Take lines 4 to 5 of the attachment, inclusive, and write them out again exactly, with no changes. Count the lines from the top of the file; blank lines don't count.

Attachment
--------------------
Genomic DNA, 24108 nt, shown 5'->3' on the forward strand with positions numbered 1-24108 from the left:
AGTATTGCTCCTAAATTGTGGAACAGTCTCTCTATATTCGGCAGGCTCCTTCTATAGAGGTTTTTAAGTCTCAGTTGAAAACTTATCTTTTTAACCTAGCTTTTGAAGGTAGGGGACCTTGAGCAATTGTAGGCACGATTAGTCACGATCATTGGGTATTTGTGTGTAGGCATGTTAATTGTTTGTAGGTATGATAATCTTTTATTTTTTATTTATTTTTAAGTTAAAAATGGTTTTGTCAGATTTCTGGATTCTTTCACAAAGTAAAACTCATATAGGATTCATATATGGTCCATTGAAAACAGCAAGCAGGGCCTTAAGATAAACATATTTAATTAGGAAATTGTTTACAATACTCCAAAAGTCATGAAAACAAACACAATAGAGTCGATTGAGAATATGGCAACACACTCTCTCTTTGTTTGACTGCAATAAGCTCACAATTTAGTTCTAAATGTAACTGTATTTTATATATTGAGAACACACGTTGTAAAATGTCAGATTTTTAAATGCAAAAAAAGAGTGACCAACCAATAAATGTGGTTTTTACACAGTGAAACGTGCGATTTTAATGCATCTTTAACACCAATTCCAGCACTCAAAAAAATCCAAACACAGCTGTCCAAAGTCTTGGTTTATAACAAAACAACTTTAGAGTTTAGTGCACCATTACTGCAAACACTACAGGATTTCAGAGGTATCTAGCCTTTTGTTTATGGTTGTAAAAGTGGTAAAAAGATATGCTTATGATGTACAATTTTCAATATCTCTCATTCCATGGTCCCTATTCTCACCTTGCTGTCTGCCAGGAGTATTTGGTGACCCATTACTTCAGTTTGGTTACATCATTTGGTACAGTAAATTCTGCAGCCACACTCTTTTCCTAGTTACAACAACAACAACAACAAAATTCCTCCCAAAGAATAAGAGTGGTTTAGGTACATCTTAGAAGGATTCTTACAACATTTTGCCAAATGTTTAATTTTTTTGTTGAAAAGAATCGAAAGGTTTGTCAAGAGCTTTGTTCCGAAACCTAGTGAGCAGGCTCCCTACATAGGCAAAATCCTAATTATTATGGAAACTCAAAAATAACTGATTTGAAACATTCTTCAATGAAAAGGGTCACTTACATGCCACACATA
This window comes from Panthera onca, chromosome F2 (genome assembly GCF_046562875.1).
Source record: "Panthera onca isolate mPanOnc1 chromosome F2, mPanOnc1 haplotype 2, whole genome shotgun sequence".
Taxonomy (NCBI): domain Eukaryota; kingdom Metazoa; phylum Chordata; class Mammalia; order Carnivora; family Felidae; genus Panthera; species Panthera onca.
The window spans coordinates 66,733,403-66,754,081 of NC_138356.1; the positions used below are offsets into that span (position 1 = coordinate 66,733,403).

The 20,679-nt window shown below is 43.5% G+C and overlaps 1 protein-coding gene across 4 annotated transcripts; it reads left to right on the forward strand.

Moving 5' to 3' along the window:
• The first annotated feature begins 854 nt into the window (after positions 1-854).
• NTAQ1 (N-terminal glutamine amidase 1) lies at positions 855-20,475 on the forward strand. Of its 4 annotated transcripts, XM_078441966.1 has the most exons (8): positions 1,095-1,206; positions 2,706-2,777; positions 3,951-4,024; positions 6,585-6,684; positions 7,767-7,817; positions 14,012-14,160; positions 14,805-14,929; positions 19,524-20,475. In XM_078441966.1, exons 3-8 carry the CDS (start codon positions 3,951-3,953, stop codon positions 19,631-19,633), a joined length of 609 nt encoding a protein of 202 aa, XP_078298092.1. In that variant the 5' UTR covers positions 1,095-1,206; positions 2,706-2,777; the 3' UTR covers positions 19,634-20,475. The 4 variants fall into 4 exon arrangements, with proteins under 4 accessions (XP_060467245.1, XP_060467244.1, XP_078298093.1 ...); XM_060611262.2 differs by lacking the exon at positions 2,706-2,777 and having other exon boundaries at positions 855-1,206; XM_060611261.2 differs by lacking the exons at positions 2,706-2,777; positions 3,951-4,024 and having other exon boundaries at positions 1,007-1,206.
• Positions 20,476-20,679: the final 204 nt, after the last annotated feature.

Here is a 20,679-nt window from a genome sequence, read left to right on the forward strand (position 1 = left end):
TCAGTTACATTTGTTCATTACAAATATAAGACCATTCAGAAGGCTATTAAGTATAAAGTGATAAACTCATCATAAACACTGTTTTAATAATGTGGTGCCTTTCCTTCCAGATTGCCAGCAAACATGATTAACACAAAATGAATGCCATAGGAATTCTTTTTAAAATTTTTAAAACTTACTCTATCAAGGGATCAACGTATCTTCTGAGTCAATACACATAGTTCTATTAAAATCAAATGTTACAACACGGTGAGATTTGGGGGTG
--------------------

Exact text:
Source record: "Panthera onca isolate mPanOnc1 chromosome F2, mPanOnc1 haplotype 2, whole genome shotgun sequence".
Taxonomy (NCBI): domain Eukaryota; kingdom Metazoa; phylum Chordata; class Mammalia; order Carnivora; family Felidae; genus Panthera; species Panthera onca.